The Paradox of Creativity in Education
All humans have the potential and ability to be creative, and we do ourselves a disservice when we refer to individuals such as Mozart and Einstein as the defining examples of creativity to which we should all strive to emulate. This genius bar misrepresents the concept of creativity and distracts us from the necessary conversations on how to foster the creative mindset and why it’s so important to include in conversations around education. According to James Kaufman, a psychologist and researcher at the University of Connecticut who presented last week at the Partnership for 21st Century Skills Summit, creative people are more likely to get promoted, be satisfied with their jobs, be in better physical health and be more resilient. Those are all outcomes we hope for our children.
Fostering creativity may have long-term positive benefits, so we should start focusing on creativity in the early years. According to the Quaglia Institute, as cited in the September 2013 issue of the American School Board Journal (ASBJ), there are eight conditions a student needs to fulfill “their academic, personal and social promise.” One of them just happens to be curiosity and creativity. If it’s an essential condition in a well-rounded education, where and when do we begin?
My first thought regarding creativity is that if we embrace it as a critical aspect of learning in schools, how we would do so in a way that doesn’t squash what we’re trying to achieve? How would we teach it? How do we steer clear of being prescriptive? It’s the paradox of creativity, according to Kaufman. It’s made even more challenging because creativity manifests itself in a wide range of domains. One can identify creativity in a person who comes up with a unique situational appropriate solution. Creativity can be infused into a process, by changing or doing something different than before, perhaps resulting in better outcomes. And, environment or atmospheres can themselves be creative. Furthermore, while creativity is often associated with big name theorists and innovators, it also takes place through the personal growth of an individual, or in the professional space in expertise that takes years to develop and refine. If we can identify all these opportunities where creativity may reside and how it might evolve, we can also recognize the challenge of teaching creativity.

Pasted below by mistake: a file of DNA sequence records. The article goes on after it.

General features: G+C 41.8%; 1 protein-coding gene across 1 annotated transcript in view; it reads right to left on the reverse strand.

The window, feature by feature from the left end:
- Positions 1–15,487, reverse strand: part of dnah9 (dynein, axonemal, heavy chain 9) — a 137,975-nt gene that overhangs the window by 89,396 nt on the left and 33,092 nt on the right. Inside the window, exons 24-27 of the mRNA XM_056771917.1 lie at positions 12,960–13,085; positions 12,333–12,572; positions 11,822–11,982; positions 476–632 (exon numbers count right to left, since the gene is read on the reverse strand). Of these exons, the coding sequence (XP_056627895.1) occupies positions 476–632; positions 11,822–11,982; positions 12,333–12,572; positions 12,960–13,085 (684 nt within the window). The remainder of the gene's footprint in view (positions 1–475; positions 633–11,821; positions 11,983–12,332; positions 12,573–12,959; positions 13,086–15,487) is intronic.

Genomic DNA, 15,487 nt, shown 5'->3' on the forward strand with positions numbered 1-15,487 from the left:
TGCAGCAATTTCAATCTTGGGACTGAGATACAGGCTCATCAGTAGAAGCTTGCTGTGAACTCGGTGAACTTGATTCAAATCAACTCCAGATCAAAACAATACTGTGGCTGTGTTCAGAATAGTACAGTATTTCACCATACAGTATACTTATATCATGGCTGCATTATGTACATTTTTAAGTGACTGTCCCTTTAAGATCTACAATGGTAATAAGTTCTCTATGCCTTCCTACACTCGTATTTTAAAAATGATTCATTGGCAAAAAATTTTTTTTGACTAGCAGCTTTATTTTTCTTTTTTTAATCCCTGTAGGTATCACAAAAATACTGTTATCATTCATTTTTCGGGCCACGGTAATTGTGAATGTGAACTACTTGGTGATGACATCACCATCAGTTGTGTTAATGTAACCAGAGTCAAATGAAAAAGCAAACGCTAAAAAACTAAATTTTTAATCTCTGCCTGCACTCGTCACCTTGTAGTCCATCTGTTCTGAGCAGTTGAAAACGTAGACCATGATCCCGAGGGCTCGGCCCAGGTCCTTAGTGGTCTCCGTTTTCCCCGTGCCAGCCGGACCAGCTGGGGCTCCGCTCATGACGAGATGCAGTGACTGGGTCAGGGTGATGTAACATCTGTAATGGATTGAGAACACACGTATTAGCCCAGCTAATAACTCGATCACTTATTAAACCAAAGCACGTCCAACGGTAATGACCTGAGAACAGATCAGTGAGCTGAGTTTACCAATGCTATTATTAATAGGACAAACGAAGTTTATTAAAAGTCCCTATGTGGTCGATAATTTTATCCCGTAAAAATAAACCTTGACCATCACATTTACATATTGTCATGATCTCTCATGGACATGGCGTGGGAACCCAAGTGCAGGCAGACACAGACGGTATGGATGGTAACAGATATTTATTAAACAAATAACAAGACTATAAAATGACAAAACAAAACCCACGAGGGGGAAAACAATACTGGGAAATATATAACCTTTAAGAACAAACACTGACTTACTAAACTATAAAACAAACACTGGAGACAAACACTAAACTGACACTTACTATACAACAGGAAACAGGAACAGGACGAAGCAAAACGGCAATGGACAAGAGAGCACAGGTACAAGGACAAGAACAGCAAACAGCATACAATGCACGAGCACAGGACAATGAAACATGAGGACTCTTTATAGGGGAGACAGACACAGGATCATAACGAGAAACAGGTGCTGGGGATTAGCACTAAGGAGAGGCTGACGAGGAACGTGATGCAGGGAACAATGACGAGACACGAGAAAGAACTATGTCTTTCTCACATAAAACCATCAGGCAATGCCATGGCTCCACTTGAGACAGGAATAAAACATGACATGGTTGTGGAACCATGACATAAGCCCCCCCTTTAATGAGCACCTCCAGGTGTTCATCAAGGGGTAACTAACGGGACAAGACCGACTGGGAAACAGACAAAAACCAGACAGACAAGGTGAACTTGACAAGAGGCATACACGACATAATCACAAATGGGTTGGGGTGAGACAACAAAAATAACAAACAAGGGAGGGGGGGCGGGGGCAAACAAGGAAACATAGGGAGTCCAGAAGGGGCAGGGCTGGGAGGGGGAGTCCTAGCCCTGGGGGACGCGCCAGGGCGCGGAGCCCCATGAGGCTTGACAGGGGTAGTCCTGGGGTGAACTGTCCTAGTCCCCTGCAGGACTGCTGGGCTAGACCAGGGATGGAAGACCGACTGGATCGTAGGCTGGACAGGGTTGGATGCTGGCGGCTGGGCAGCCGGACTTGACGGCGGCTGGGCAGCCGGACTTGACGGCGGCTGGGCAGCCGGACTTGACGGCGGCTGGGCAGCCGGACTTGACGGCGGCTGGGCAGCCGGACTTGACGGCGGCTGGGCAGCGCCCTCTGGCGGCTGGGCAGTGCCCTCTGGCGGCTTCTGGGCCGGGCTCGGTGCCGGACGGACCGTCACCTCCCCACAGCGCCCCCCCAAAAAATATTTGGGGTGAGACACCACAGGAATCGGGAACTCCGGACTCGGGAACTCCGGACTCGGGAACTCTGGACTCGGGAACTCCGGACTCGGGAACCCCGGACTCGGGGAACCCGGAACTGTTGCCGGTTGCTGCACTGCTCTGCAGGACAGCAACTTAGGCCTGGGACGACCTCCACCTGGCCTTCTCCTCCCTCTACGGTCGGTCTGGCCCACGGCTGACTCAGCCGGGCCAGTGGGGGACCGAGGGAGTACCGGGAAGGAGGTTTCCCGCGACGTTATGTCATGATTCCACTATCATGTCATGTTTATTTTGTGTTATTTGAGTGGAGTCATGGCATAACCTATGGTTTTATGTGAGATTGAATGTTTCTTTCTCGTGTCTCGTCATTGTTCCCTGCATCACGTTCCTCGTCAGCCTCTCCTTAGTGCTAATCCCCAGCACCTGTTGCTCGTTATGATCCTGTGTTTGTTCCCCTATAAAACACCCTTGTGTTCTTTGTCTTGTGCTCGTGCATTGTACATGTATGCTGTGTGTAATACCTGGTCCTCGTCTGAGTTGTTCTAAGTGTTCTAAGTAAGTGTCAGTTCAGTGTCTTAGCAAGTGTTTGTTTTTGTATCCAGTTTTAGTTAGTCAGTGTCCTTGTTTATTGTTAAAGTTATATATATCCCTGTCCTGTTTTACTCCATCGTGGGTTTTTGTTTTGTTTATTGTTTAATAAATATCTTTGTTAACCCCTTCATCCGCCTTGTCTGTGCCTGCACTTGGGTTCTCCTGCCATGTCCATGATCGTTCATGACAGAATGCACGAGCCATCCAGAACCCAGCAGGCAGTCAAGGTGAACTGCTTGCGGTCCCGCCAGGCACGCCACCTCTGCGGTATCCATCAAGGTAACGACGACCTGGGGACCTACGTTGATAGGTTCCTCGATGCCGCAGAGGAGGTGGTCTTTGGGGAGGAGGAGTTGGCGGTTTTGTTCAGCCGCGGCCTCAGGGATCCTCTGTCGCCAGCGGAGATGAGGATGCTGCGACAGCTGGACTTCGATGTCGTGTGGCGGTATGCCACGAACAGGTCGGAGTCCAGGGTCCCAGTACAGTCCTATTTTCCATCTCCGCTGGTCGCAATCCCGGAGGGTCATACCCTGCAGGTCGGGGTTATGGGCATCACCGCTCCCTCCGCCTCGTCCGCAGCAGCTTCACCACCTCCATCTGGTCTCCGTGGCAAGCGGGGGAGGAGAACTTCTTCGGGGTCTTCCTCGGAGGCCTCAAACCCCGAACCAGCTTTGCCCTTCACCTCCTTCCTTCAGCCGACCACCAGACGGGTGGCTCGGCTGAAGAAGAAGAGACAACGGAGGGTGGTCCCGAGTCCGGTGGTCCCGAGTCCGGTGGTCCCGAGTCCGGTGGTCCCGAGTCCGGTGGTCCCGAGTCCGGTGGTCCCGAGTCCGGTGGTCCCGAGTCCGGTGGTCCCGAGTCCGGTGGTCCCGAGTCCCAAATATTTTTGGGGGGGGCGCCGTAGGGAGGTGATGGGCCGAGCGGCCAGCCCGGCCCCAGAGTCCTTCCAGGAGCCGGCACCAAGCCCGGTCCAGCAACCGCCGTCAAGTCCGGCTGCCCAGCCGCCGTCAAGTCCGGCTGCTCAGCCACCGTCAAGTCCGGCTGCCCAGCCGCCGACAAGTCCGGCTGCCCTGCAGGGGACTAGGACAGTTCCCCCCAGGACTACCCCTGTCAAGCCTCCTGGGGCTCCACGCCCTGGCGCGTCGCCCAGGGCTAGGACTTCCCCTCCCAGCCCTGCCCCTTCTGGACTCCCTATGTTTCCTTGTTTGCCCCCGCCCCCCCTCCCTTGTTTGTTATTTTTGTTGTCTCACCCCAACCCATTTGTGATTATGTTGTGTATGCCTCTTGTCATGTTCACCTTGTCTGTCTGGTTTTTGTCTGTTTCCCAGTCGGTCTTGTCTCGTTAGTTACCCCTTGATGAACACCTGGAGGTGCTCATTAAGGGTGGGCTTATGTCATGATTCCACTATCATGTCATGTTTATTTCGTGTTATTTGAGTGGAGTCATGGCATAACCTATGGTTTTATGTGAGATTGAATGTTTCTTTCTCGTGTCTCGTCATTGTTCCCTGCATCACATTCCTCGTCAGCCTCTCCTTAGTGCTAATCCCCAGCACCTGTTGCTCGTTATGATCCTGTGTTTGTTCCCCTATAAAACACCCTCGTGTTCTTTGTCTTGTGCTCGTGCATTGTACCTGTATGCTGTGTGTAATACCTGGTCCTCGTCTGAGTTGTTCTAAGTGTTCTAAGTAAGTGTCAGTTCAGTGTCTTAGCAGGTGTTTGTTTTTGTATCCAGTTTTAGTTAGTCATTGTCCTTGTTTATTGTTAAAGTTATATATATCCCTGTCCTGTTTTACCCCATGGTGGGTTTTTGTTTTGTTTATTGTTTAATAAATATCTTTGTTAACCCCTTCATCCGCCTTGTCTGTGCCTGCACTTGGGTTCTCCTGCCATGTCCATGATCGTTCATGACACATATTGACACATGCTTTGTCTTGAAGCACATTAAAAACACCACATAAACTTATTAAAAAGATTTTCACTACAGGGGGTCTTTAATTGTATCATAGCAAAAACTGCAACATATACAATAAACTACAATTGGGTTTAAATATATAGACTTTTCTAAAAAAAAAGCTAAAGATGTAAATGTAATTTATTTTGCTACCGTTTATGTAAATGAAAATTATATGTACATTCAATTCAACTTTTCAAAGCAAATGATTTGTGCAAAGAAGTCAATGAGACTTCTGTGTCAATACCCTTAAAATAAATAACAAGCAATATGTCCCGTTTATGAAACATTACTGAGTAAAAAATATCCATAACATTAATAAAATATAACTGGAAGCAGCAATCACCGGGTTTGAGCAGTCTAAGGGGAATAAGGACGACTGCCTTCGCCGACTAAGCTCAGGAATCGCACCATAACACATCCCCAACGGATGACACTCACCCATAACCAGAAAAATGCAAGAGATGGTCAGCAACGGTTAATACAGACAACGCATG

In an era of accountability and measurement, it’s more difficult to imagine advocating subjects that can’t be easily measured. It seems more likely that we could end up creating all sorts of poor policy incentives out of a desire to ensure kids are prepared for adulthood in the 21st Century. Here’s a creative idea: maybe there’s a way we can foster creative thinking while simultaneously understanding we need new ways of measuring it that have nothing to do with standardized testing. If you can’t imagine that, maybe you’re in need of some creative encouragement.
Consider the possibilities in the “maker movement”, which was the focus of an article in the October issue of the Kappan, a PDK International publication. It’s described as a growing culture of hands-on making, creating, designing and innovating. And while there is understandably a tremendous amount of variety, the movement’s continuity rests in a shared commitment to creative ideas, and exploration of intrinsic interests. One particularly powerful approach is the presence of trained facilitators who perform two key roles: familiarizing individuals with available tools and asking the prompt: “What do you want to make today?” thereby helping children make whatever happens to be in their imagination. There is so much creativity in this format: conceptualizing a product, developing the process of creating something, being in a space where you can experiment and explore and enjoying a period of time during which you play to your strengths without being directly compared to or measured against your peers.
A final point: test scores show achievement gaps, and they highlight who falls behind and who succeeds. Tests frequently play to the strengths and capacity (or lack thereof) of those taking the tests. In contrast, if you examine children through the context of creativity, each has a pocket of strength, and those gaps that define our narrative around children failing or succeeding fall away. As educators, leaders and citizens, we should all celebrate and nurture those strengths as part of an educational experience that focuses on the whole person.
Click here to browse dozens of Public School Insights interviews with extraordinary education advocates, including:
- Actress/Mathematician Danica McKellar on girls and math
- Best Selling Author Kenneth C. Davis on engaging with history
- Nurse Practitioner Jennifer Danielson on providing health care at school
The views expressed in this website's interviews do not necessarily represent those of the Learning First Alliance or its members.
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